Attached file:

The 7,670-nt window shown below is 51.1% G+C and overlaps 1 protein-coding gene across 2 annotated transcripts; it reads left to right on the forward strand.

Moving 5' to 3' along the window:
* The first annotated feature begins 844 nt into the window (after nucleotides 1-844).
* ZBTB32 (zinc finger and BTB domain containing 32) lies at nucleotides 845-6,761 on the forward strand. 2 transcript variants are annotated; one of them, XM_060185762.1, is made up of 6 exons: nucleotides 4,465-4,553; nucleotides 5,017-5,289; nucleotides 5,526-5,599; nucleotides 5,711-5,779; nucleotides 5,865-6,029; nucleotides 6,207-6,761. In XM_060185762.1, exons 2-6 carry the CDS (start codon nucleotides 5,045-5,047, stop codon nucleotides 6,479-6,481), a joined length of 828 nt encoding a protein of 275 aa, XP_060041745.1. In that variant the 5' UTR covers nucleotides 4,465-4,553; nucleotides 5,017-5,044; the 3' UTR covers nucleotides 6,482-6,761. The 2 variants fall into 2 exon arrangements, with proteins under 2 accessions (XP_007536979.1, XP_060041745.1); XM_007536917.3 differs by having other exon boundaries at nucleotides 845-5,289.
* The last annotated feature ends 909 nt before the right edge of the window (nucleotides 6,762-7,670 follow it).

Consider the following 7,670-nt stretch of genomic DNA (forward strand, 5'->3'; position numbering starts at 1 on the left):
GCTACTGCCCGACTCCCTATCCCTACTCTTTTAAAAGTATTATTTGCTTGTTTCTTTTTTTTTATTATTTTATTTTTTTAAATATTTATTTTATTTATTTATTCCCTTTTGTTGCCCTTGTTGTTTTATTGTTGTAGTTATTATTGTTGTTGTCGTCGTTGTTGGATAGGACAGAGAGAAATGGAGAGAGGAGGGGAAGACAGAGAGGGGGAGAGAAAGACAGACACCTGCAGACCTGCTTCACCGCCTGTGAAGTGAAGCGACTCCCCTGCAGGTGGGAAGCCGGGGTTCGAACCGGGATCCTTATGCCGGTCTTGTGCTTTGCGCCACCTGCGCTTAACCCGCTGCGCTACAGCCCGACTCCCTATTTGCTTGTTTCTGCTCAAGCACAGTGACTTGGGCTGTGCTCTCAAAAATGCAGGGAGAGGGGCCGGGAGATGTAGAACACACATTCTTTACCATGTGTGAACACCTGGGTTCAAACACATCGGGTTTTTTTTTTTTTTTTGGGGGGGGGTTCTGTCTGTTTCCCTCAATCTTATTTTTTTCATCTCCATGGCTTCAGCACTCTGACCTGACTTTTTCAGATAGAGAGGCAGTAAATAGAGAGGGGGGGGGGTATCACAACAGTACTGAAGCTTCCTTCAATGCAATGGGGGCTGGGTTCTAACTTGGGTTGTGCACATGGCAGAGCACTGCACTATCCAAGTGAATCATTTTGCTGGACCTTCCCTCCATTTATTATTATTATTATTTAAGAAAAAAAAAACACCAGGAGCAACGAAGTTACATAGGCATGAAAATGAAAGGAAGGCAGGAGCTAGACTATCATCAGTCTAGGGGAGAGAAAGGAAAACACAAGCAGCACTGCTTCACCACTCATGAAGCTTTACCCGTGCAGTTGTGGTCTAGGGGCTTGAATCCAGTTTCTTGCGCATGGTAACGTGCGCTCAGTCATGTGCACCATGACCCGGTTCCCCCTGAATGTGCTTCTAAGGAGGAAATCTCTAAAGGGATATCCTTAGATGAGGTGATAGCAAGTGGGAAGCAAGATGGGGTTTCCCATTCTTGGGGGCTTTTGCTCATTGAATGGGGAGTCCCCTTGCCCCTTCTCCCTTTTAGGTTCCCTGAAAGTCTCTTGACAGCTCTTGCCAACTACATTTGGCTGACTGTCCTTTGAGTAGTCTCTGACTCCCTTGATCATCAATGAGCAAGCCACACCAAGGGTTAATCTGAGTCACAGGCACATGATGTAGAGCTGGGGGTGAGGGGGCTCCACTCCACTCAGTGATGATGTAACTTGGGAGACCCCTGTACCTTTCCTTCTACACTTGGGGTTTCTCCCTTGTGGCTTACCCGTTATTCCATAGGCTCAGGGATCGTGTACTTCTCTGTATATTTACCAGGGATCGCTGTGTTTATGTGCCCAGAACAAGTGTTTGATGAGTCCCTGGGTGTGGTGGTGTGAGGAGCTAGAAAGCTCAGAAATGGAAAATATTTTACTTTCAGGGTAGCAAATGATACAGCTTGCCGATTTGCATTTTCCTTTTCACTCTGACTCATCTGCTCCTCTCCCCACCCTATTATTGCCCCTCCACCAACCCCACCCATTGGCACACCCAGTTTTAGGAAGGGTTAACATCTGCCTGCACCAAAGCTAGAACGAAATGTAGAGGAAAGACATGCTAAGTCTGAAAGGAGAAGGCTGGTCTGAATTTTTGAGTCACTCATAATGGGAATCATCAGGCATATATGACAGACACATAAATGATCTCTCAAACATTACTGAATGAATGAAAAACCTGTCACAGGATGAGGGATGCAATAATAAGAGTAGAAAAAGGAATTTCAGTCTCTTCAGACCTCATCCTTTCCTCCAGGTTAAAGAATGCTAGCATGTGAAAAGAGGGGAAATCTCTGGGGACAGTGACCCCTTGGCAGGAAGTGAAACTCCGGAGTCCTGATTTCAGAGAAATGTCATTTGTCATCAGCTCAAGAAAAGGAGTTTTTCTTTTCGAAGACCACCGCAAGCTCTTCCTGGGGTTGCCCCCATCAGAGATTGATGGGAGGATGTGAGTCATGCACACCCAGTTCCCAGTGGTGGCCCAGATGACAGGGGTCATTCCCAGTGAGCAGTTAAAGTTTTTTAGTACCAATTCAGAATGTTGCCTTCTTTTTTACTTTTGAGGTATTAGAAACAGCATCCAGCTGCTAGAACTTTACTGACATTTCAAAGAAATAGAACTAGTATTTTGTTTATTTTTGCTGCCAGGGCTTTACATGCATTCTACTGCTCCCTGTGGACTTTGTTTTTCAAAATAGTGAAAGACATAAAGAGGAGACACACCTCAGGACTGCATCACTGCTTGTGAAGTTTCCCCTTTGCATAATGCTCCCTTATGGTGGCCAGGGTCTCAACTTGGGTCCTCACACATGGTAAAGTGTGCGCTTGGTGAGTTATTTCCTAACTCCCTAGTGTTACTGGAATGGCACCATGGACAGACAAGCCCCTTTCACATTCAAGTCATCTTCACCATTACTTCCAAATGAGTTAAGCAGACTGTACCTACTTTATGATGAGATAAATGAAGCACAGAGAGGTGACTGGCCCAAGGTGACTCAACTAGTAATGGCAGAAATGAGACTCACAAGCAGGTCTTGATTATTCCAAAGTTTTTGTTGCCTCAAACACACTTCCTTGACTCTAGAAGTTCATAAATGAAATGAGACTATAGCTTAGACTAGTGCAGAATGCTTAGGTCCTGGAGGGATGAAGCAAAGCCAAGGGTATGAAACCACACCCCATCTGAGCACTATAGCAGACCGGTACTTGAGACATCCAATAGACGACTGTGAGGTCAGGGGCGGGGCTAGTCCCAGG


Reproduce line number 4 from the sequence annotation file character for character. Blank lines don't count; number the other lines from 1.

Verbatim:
* ZBTB32 (zinc finger and BTB domain containing 32) lies at nucleotides 845-6,761 on the forward strand. 2 transcript variants are annotated; one of them, XM_060185762.1, is made up of 6 exons: nucleotides 4,465-4,553; nucleotides 5,017-5,289; nucleotides 5,526-5,599; nucleotides 5,711-5,779; nucleotides 5,865-6,029; nucleotides 6,207-6,761. In XM_060185762.1, exons 2-6 carry the CDS (start codon nucleotides 5,045-5,047, stop codon nucleotides 6,479-6,481), a joined length of 828 nt encoding a protein of 275 aa, XP_060041745.1. In that variant the 5' UTR covers nucleotides 4,465-4,553; nucleotides 5,017-5,044; the 3' UTR covers nucleotides 6,482-6,761. The 2 variants fall into 2 exon arrangements, with proteins under 2 accessions (XP_007536979.1, XP_060041745.1); XM_007536917.3 differs by having other exon boundaries at nucleotides 845-5,289.